The 3rd and 4th class students from Clooney National School, Clooney, County Clare, have been crowned this year's national winners of Engineers Ireland's STEPS Young Engineers Award for their Ash Antibiotic invention.

The student’s prototype robot aims to detect and cure ash dieback disease and was developed to support and foster local wildlife in Clare and to support hurling manufacturing in the county.

Tiernan, Jane, Patrick, Maggie and Kate, aka the Clooney Crackers, are the teamwho came up with the Ash Antibiotic invention that brought home the top award.

The students created a spherical robot, made out of cardboard and paper mâché, and a working motor to demonstrate the possibilities of their invention and how a robot could travel to an infected tree and inject a liquid medicine to help cure the disease.

You can watch the full awards ceremony in the video up top!

The winning team said: "Ash trees have been part of our history for thousands of years. They are one of the seven sacred trees of ancient Ireland and are one of the most common native trees in Ireland.

We believe that our invention could help to prevent ash dieback disease which is very prevalent in our community. By protecting trees from this disease, we can not only help the animals that live in the trees, but also support our hurling community, so that hurleys can be manufactured from local wood."

According to their teacher, Sinead Lynch: "The STEPS Young Engineers Award was a fantastic opportunity for the children to engage with their local environment and become invested in their community.

It allowed the children to appreciate the real-world application of subjects such as maths and science and fostered 21st century skills such as collaboration, problem solving and critical thinking skills. All of the children who participated thoroughly enjoyed the process".

Pictured (L-R): Jane Whelan, Patrick Prior, Maggie O'Neill, David Purcell, Chair of Engineers Ireland's Thomond Region, Ciara Grogan, Clare County Camogie Player and former Clooney NS pupil, Kate Hassett and Tiernan O’Neill.

Clooney National School students faced stiff competition from 116 other class groups from across Ireland who submitted almost 600 projects to this year’s STEPS Young Engineers Award, which is co-ordinated by Engineers Ireland's STEPS programme - funded by the Department of Further and Higher Education, Research, Innovation and Science and industry leaders Arup, the EPA, ESB, Intel and Transport Infrastructure Ireland (TII).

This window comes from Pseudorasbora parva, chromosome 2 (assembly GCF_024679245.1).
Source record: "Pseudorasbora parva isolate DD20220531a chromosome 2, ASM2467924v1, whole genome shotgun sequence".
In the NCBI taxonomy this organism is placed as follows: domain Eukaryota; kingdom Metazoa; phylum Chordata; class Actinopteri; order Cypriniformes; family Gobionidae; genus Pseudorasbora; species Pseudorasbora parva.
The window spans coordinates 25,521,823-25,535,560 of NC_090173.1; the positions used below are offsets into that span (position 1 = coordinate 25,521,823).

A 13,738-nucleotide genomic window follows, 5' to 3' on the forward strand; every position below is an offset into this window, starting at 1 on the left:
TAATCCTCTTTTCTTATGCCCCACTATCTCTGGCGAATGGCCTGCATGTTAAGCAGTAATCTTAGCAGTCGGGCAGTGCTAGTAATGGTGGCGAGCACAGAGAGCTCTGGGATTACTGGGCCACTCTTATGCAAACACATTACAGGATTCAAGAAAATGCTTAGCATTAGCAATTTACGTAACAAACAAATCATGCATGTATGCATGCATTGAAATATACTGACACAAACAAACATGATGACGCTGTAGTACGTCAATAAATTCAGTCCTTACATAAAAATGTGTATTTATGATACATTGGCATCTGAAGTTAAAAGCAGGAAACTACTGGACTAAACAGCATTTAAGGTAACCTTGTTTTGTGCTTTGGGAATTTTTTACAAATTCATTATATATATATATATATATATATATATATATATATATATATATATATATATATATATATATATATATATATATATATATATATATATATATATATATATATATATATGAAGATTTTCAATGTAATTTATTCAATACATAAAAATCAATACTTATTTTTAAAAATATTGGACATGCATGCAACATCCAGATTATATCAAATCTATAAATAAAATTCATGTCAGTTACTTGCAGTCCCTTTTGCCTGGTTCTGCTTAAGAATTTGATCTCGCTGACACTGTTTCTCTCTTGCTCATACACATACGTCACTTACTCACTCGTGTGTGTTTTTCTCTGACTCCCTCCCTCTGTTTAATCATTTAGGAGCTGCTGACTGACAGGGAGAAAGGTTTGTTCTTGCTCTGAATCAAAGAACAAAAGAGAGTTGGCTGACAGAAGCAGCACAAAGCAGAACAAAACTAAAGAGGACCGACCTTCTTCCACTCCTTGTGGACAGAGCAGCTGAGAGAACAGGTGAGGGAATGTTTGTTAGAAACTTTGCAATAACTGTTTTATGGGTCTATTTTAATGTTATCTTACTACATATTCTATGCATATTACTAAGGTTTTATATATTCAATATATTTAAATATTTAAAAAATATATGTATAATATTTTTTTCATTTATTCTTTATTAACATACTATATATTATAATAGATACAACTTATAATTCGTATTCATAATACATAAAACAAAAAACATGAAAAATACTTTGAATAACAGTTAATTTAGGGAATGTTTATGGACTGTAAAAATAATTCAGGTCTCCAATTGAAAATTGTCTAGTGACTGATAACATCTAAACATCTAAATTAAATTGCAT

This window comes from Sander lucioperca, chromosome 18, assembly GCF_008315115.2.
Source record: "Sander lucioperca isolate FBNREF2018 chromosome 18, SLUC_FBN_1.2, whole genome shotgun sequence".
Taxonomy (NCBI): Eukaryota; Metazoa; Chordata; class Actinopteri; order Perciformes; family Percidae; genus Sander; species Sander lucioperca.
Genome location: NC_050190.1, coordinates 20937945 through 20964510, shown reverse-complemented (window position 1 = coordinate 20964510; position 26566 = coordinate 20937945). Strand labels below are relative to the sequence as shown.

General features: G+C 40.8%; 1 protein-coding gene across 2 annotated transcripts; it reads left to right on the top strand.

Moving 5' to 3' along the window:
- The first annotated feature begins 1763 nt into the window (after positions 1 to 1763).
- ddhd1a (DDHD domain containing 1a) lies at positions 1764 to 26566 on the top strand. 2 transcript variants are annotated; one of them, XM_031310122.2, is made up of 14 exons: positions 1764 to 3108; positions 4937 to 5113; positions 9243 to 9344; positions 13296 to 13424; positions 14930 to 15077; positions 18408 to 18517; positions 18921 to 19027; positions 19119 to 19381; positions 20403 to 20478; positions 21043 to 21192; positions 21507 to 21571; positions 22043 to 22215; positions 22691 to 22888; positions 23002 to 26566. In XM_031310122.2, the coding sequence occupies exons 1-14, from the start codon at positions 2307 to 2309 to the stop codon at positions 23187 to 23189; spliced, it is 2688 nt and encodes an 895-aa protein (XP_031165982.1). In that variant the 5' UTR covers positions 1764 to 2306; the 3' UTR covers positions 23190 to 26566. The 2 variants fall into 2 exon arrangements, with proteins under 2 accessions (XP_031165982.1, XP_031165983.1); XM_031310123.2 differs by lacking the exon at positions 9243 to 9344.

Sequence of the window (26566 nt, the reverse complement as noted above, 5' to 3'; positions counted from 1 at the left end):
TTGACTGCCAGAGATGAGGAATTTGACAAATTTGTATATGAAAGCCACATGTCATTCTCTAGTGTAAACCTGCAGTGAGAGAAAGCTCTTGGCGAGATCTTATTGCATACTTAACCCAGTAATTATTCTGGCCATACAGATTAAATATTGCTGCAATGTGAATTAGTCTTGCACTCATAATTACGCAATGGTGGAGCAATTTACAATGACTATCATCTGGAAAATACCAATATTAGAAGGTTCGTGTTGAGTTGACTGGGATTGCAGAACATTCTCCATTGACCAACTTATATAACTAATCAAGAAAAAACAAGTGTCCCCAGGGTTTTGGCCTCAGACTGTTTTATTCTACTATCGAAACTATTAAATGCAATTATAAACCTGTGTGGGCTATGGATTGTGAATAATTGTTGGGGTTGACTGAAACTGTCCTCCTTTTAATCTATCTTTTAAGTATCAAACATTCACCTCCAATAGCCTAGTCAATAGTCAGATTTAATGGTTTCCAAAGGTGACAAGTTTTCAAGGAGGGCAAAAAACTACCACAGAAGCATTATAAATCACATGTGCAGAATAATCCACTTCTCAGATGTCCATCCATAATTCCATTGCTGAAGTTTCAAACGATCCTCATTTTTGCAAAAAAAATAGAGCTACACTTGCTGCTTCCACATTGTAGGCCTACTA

Now in its fifth year, the nationwide primary school competition encourages 3rd and 4th class pupils and their teachers to explore the world of engineering by developing an engineering project that would help to improve their local community.

St Oliver’s National School, Drogheda, County Louth were announced as runners-up in the competition. The Super Solar Pals - Finn, Oran, Matthew, Adam, Jake and George are pictured with their solar panel train invention above!

And the following schools all recieved ighly commended status for their innovative designs:

  • Scoil Eoin, Innishannon, Co Cork
  • St Andrew’s National School, Malahide, Dublin
  • Coolick National School, Killarney, Co Kerry
  • Anabla National School, Killarney, Co Kerry
  • Scoil San Treasa, Mount Merrion, Dublin
  • St Joseph’s National School, Woodford, Co Galway

Each project team was recognised today at a virtual awards ceremony on Engineers Ireland’s website and YouTube Channel. eFlow are kind supporters of all prizes for winners of the STEPS Young Engineers Award 2022/2023 programme.

Click here to find out more about STEPS Young Engineers Award!

About Engineers Ireland

Engineers Ireland is one of the largest representative bodies in Ireland, with over 25,000 engineers. The membership incorporates all disciplines of the engineering profession across public and private industry, academic institutions, and engineering students.